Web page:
How to write about responding to feedback and criticism
We have all received feedback or criticism, sometimes in a kind tone and sometimes not. In this essay, your goal is to focus less on what the criticism was, and more on how you directly implemented the feedback into your plans to improve or change your behavior. In medical school and in your future career, you will receive constant feedback on ...
How to write about your biggest challenge or adversity
Your adversity statement, often called “the challenge essay,” has the potential to be a major contributor to your medical school application. The goal of the essay is not just to explain the adversities you faced or the challenges you experienced, but rather to demonstrate your ability to overcome them and grow from them. The specific challenge or ...
What will you contribute to this institution or community? A guide to this secondary question
This is not an easy prompt to answer well, and it is no wonder that applicants are often stumped by this common secondary question. However, if written strategically, this essay can really boost your application. I suggest tackling this secondary question from three main angles:  
Academic inconsistencies, interruptions, and Institutional Actions
Are you applying to medical school and have inconsistencies, interruptions, or institutional actions you need to address in your application? Well, let's start with some definitions:
Why are you applying to our school? How to answer this common prompt.
Nearly every secondary application will include this question: "Why do you want to attend our school?" A unique answer can tip the scales towards acceptance, but this question can be one of the most time-consuming to answer since your response needs to be tailored to individual schools and thoughtful. The reason medical schools care so deeply ...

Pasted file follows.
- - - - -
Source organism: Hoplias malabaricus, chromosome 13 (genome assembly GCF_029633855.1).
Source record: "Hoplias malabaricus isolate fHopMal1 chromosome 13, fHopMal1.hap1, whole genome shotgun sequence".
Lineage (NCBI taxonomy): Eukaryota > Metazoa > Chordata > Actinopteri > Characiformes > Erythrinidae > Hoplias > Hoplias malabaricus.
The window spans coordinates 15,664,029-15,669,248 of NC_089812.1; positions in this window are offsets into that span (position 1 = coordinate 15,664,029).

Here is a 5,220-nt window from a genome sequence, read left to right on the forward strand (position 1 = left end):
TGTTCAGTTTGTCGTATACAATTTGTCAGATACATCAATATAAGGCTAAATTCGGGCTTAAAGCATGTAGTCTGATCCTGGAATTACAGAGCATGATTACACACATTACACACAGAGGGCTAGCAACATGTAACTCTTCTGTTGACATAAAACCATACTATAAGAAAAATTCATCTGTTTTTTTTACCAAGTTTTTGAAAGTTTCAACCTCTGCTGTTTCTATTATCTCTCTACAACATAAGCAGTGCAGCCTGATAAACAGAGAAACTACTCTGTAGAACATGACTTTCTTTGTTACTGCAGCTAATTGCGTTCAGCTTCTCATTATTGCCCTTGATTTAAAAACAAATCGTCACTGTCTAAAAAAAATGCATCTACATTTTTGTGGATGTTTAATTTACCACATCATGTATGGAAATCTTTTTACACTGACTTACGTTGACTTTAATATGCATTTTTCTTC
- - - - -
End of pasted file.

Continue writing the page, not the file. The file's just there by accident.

Secondaries: diving into the diversity prompt
Diversity has become an increasingly important factor in medical school admissions.  The future of medicine requires a diverse workforce with strong cross-cultural competencies; for instance, medical school curriculums have increasingly expanded testing on cultural sensitivity and communications [1].  Clinical research has shown that culturally ...
Dealing with the deluge of secondary applications
They come slowly at first. A trickle, maybe just one for a time. But then it grows into a stream, and finally a surge. This accurately describes many phenomena, such as the first spring thaw in New England or medical students arriving at free food events. But I’m talking about medical school secondary applications. After you complete a universal ...
How would you contribute diversity to our medical school?
During the MD admissions process, this question is often dreaded, as applicants reminisce on the mundaneness of premed requirements and volunteer experiences. As with questions of, "What are your strengths?", "Why should we accept you?", and "What makes you unique?", applicants may fear coming off too arrogant and self-promoting. In all these ...